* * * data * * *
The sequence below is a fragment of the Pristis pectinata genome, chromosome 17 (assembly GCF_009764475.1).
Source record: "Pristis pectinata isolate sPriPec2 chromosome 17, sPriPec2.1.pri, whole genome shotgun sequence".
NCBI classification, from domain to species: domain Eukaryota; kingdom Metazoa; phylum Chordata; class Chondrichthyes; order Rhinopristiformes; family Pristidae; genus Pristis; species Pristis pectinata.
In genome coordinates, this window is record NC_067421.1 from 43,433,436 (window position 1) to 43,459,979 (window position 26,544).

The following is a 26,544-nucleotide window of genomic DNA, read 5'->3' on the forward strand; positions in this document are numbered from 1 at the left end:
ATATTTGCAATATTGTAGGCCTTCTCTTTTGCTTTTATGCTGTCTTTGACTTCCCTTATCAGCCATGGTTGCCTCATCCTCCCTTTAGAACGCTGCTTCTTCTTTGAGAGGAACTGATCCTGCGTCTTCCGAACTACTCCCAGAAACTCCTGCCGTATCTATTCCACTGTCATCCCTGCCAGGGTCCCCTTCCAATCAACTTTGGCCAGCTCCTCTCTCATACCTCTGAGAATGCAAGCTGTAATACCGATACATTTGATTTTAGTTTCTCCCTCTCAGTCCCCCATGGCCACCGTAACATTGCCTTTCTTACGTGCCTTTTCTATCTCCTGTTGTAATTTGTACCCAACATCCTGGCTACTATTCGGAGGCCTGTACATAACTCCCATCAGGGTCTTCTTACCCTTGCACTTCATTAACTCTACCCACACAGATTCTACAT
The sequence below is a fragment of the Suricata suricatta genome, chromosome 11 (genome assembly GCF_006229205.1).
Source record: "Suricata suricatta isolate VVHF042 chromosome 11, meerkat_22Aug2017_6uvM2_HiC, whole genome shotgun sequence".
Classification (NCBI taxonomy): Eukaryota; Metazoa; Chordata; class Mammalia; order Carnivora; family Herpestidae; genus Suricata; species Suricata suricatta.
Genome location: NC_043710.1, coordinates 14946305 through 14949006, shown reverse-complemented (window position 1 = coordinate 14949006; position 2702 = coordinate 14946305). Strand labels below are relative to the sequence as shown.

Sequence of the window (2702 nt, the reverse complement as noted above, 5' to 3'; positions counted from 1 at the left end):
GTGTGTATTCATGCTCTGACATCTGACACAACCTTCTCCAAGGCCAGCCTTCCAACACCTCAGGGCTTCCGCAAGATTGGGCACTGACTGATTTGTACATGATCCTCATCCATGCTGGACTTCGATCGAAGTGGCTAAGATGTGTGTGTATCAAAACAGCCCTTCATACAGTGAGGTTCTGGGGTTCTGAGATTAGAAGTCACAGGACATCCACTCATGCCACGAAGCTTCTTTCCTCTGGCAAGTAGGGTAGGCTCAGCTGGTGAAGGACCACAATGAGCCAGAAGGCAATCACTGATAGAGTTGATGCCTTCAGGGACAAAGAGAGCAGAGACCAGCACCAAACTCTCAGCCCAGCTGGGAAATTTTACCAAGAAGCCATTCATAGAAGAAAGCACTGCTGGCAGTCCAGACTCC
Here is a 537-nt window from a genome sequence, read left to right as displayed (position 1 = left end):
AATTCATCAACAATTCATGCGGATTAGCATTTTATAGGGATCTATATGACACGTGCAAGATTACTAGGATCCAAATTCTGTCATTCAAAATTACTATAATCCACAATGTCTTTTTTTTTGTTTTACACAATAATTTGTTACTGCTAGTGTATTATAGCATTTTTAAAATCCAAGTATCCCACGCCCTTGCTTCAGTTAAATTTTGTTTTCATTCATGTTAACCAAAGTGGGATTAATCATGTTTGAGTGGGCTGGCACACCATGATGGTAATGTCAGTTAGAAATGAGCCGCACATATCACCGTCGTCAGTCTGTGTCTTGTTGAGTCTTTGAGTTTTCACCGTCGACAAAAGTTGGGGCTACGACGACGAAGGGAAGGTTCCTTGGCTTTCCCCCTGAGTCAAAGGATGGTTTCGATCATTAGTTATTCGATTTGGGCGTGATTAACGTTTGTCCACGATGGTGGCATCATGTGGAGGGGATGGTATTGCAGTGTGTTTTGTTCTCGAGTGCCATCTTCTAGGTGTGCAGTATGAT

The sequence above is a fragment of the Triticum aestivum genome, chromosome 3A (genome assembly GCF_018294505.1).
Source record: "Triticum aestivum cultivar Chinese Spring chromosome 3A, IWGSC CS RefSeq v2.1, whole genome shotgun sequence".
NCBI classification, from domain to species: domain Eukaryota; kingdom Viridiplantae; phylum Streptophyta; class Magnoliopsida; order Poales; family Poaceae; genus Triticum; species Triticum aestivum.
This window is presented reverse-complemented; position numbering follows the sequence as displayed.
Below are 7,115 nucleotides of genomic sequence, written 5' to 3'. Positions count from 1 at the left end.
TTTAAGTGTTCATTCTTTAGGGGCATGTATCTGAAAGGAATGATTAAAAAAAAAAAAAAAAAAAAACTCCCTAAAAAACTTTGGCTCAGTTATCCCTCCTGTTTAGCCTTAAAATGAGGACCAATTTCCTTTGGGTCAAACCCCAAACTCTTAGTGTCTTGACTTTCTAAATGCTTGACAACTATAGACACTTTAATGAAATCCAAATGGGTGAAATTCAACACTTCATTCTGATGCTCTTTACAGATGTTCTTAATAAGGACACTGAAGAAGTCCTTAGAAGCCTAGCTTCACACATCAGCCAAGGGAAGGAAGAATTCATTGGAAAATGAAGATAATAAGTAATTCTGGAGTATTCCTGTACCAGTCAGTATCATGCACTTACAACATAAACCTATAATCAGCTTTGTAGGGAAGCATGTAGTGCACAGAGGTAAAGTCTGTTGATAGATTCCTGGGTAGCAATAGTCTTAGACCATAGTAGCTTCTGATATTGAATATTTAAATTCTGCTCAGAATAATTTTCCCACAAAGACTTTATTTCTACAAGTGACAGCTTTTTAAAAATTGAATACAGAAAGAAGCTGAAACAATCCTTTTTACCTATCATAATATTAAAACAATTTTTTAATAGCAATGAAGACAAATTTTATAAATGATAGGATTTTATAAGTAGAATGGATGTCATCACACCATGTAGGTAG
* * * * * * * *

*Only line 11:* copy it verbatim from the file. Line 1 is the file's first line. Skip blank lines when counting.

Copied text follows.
Sequence of the window (2702 nt, the reverse complement as noted above, 5' to 3'; positions counted from 1 at the left end):